The most recent results give him an unassailable lead over former football superstar George Weah in the country's tightest poll since the civil war ended.
Critics have dubbed him "Sleepy Joe" due to reports of him falling asleep at official events, but Mr Boakai has promised to restore hope in Liberia and keep the country from "falling off the cliff."
He has experience running a country, having served as vice president for 12 years under Ellen Johnson Sirleaf, the first elected female African head of state.
When he is sworn in, he will take office in January 2024.
Mr Boakai famously described himself as a "race car parked in a garage," a phrase that became popular during the 2017 elections, in which he was defeated by Mr Weah.
He stated that description was related to his desire to do more as vice-president.
His website lists 58 accomplishments, ranging from advocating for community colleges to resolving various disputes in Liberia.
The most significant achievement of his presidency was an entirely peaceful tenure after nearly 15 years of war.
Look for a 'better life'.
Joseph Boakai was born in November 1944 into what many have described as "humble beginnings," and grew up in the remote village of Worsonga in Liberia's northernmost county, Lofa.
His parents were illiterate and could not read or write.
Mr. Boakai attended a school in Sierra Leone before graduating from the College of West Africa in Liberia's capital, Monrovia.
He then went on to earn a bachelor's degree in business administration from the University of Liberia.
Mr Boakai stated on radio that as a young man, he walked from Wonsonga to the capital in search of "a better life."
Mr. Boakai and Kartumu, his wife, have four children. He is a Baptist who serves as a deacon at Effort Baptist Church.
Mr. Boakai served as Liberia's agriculture minister under President Samuel Doe, who was assassinated in 1990.
One of his earlier projects was in his hometown, where he oversaw and personally funded the construction of a new seven-mile (11.2-kilometer) road.
He has collaborated with others to construct a school for 150 students as well as a clinic for a community of ten villages.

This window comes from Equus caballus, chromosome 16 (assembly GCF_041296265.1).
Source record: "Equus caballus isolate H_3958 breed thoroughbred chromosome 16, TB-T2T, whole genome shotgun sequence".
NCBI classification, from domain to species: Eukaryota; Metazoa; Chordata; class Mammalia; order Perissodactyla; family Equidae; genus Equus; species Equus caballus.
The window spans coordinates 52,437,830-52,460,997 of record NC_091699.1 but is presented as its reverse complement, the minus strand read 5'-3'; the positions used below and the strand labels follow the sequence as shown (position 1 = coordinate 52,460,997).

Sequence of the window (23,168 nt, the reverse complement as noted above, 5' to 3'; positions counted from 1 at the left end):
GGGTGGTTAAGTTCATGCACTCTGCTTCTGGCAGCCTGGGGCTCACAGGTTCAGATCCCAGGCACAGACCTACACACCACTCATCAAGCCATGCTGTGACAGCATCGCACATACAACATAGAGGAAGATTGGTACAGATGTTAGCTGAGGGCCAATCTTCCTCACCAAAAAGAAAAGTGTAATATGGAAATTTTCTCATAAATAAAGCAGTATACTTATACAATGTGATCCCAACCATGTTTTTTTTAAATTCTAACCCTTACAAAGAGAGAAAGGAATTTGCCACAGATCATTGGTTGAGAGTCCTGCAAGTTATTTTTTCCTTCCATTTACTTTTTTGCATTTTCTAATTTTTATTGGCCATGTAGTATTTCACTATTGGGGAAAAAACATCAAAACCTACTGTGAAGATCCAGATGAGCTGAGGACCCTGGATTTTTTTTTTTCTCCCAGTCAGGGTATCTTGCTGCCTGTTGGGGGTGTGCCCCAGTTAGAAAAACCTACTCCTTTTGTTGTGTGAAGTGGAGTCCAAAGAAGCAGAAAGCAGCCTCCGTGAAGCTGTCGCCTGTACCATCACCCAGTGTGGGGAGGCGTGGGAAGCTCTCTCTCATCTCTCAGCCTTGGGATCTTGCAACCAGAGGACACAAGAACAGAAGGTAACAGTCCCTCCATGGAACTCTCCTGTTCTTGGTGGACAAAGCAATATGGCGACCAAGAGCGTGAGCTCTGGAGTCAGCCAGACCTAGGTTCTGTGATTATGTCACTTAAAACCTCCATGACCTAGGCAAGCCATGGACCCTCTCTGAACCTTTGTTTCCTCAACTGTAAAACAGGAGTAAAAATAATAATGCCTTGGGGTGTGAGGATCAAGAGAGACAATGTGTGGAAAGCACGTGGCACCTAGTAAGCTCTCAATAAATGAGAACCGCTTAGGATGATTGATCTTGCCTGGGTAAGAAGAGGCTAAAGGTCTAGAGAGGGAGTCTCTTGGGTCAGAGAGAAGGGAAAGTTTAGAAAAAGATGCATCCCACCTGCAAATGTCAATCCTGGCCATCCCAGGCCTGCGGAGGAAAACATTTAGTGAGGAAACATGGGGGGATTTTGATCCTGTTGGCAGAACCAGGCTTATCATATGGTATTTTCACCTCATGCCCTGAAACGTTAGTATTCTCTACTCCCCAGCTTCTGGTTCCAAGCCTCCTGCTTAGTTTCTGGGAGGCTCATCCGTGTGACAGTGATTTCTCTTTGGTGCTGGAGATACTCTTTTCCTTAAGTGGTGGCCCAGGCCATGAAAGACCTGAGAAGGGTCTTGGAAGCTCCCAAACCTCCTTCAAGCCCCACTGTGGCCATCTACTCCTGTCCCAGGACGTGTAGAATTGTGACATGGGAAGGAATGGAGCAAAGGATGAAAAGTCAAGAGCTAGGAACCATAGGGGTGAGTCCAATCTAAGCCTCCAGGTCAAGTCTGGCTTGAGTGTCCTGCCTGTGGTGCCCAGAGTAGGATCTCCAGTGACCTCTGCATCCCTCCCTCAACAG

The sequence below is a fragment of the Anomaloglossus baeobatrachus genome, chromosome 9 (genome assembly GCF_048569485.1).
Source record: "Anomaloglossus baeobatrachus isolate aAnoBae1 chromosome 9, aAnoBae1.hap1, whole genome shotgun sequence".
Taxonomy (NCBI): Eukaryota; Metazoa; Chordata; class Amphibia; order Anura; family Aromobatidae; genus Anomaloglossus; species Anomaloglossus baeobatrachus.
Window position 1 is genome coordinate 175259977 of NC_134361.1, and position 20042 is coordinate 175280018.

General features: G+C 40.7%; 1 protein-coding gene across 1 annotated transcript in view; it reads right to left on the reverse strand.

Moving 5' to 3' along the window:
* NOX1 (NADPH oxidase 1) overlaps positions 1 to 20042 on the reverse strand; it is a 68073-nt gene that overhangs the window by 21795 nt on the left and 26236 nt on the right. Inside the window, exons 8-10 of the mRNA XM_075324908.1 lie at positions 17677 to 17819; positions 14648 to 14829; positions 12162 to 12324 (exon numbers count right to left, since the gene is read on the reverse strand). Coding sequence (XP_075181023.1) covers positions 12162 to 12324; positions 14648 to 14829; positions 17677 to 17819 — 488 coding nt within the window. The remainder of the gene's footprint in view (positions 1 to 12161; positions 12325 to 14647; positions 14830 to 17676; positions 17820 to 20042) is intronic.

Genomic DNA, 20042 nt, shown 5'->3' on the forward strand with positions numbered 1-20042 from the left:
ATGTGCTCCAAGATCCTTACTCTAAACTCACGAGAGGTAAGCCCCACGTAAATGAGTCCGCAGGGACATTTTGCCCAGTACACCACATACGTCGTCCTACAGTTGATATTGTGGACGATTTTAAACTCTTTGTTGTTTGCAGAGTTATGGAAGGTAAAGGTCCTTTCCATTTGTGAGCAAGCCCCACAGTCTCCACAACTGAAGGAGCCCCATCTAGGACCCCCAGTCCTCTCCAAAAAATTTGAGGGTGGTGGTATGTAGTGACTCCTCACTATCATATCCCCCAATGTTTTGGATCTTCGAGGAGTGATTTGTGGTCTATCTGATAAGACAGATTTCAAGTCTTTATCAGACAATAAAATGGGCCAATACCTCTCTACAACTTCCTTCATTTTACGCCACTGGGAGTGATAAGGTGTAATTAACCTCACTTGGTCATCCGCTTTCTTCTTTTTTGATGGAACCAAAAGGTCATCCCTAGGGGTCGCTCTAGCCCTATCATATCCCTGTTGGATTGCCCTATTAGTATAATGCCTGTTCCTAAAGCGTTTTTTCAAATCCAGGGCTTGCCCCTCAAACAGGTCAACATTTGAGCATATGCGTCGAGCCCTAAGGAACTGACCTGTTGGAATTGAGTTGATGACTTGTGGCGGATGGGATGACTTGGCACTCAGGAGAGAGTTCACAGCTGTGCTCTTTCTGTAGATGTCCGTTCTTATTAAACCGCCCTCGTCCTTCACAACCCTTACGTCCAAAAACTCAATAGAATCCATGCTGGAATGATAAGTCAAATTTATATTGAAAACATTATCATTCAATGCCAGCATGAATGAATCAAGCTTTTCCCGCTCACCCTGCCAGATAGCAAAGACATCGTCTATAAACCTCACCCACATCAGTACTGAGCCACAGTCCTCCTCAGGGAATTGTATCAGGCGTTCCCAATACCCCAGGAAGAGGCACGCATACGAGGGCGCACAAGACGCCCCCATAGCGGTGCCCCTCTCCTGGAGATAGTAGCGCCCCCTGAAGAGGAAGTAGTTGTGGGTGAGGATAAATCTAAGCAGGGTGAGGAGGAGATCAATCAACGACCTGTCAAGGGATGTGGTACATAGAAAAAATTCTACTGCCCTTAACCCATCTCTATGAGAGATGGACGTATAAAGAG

Mr. Boakai was also in charge of the program to decentralize agriculture by establishing regional hubs, which was a flagship project in Liberia, where many people are subsistence farmers.
Mr Boakai was determined to run again after losing the 2017 election.
Because neither Mr Boakai nor Mr Weah received more than 50% of the vote in the first round of this election, they faced off in a second round.
Mr. Boakai's campaign centered on agriculture, while he accused Mr. Weah's administration of "mismanagement." Mr. Weah denied Mr. Boakai's claims.
Before the election, Mr Boakai told the BBC that he wanted to focus on fighting corruption, increasing agricultural production, lowering food prices, and improving the country's roads.
He went on to say: "Our people need to have a country that they can call their own, a country that they can respect and corruption has been an impediment."
He promised that a "sword drawn against corruption" would be drawn.
"In the first 100 days, we will ensure that no vehicle in the country becomes stuck in the mud." This will have an impact on food prices and people's health."
The president-elect also promised an investigation into the causes of high food prices, as well as assistance to farmers.
"This country has enormous agricultural potential, but nothing is being done to capitalize on it." We are completely reliant on everything that comes from outside. This is about to change. I'm confident we can pull it off."
Mr. Boakai describes his path to the presidency as difficult, but he is determined to assist "millions of Liberians who have been left to face abject poverty, disease, ignorance, and insecurity."